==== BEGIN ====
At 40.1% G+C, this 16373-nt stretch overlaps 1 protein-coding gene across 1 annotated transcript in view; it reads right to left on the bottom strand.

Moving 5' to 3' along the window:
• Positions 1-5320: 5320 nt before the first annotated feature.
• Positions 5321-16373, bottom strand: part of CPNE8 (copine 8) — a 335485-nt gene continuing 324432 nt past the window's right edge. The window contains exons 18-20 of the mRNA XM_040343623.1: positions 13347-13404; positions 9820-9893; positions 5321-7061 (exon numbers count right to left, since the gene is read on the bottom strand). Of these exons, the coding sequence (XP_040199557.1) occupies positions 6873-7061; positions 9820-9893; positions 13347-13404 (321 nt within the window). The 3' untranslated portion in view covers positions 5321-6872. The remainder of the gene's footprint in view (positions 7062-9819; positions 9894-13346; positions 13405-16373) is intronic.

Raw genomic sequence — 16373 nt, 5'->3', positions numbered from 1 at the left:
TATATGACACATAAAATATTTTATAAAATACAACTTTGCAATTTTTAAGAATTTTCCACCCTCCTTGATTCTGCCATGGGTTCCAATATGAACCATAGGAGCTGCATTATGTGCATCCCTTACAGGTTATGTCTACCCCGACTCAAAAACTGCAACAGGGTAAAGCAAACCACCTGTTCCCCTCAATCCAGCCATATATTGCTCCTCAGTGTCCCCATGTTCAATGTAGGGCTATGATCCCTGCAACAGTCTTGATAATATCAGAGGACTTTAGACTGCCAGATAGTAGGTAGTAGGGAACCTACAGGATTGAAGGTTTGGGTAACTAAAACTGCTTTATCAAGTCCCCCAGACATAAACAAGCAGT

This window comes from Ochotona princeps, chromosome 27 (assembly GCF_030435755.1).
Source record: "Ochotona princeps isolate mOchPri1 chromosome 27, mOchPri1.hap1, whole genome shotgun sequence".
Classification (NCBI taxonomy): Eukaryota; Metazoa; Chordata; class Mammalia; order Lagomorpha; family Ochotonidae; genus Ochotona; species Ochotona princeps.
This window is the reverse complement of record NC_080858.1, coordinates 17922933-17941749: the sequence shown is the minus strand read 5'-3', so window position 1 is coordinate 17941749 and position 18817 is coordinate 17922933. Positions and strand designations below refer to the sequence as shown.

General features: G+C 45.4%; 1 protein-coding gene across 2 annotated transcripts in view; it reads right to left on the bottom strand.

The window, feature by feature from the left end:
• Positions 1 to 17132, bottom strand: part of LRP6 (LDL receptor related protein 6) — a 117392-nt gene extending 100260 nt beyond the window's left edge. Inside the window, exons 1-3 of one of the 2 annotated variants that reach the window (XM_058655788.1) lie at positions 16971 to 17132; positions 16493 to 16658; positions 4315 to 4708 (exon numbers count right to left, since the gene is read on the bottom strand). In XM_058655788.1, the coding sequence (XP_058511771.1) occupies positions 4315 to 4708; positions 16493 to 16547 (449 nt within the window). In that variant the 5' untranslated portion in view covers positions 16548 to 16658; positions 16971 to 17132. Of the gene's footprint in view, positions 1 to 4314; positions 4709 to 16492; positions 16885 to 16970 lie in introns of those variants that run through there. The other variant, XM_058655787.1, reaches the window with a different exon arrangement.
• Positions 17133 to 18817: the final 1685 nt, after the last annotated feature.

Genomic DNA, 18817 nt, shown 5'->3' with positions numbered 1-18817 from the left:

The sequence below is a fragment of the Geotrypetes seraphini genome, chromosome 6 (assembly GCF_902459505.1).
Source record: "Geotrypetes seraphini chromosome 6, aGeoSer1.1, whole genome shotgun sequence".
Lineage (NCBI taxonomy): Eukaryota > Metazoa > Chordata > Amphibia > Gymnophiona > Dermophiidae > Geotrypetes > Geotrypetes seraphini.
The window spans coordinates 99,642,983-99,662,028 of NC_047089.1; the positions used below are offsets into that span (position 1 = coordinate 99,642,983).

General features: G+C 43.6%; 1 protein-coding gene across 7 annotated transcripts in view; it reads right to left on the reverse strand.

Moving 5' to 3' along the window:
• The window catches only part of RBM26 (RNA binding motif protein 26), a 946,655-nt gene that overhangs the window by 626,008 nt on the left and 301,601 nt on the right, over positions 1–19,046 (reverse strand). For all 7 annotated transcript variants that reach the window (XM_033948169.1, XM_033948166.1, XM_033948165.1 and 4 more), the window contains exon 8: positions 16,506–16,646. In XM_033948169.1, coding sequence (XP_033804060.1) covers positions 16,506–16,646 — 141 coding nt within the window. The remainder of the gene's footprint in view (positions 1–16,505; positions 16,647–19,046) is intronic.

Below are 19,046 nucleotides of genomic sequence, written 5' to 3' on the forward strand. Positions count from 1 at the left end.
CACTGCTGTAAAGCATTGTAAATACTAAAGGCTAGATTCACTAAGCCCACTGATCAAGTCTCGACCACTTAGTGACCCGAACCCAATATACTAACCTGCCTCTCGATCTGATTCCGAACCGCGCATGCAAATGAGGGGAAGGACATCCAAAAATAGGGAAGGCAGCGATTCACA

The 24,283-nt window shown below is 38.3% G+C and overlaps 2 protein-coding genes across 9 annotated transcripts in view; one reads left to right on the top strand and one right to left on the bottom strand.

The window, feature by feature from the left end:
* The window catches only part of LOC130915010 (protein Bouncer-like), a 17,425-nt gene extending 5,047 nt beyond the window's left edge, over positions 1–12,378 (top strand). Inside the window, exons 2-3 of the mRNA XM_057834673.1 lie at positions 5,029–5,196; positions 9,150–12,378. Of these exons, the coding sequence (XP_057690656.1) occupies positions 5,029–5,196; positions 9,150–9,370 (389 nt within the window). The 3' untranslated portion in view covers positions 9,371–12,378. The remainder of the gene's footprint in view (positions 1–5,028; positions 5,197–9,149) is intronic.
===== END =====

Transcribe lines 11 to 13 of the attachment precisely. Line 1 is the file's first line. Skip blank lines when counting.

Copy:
General features: G+C 45.4%; 1 protein-coding gene across 2 annotated transcripts in view; it reads right to left on the bottom strand.

The window, feature by feature from the left end:
• Positions 1 to 17132, bottom strand: part of LRP6 (LDL receptor related protein 6) — a 117392-nt gene extending 100260 nt beyond the window's left edge. Inside the window, exons 1-3 of one of the 2 annotated variants that reach the window (XM_058655788.1) lie at positions 16971 to 17132; positions 16493 to 16658; positions 4315 to 4708 (exon numbers count right to left, since the gene is read on the bottom strand). In XM_058655788.1, the coding sequence (XP_058511771.1) occupies positions 4315 to 4708; positions 16493 to 16547 (449 nt within the window). In that variant the 5' untranslated portion in view covers positions 16548 to 16658; positions 16971 to 17132. Of the gene's footprint in view, positions 1 to 4314; positions 4709 to 16492; positions 16885 to 16970 lie in introns of those variants that run through there. The other variant, XM_058655787.1, reaches the window with a different exon arrangement.